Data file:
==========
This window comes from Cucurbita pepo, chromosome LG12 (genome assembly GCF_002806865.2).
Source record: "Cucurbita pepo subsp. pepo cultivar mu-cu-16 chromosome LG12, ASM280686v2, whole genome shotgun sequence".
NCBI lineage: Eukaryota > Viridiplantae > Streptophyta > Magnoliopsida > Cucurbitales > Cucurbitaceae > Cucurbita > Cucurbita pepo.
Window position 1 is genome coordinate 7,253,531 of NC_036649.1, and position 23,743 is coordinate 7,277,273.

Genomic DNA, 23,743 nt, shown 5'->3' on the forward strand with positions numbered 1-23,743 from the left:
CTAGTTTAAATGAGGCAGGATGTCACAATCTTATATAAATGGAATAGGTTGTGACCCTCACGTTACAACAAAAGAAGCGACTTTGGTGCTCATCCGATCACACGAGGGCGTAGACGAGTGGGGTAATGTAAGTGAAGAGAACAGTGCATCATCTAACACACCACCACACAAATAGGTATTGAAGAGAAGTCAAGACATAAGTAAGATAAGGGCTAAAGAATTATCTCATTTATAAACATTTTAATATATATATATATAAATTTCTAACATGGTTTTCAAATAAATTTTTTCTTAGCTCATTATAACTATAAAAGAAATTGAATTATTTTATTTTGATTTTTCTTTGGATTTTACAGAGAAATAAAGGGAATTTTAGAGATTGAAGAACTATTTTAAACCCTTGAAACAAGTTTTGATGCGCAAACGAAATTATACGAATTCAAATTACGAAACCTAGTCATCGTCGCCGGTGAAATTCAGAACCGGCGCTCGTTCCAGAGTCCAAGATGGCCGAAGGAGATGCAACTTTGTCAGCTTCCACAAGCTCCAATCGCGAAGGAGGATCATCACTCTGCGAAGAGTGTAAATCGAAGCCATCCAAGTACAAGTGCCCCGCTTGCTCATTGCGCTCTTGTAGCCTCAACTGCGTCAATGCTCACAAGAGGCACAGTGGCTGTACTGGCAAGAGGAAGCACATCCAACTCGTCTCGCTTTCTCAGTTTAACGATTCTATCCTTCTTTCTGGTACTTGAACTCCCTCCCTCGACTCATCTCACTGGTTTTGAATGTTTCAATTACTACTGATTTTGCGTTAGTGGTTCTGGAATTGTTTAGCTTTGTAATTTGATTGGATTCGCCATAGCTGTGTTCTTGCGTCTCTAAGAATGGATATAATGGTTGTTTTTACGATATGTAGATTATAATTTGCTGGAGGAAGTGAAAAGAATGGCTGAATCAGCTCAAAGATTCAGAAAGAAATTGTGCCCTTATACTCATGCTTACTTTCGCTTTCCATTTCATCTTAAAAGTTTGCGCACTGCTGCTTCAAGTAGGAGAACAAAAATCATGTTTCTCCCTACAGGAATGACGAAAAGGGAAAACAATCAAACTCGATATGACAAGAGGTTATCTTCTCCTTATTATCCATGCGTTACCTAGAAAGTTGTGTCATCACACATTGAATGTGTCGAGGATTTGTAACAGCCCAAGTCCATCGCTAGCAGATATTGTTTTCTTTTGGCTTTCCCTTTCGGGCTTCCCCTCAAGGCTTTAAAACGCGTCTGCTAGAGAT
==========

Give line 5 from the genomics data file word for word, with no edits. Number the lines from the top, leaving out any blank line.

Genomic DNA, 23,743 nt, shown 5'->3' on the forward strand with positions numbered 1-23,743 from the left: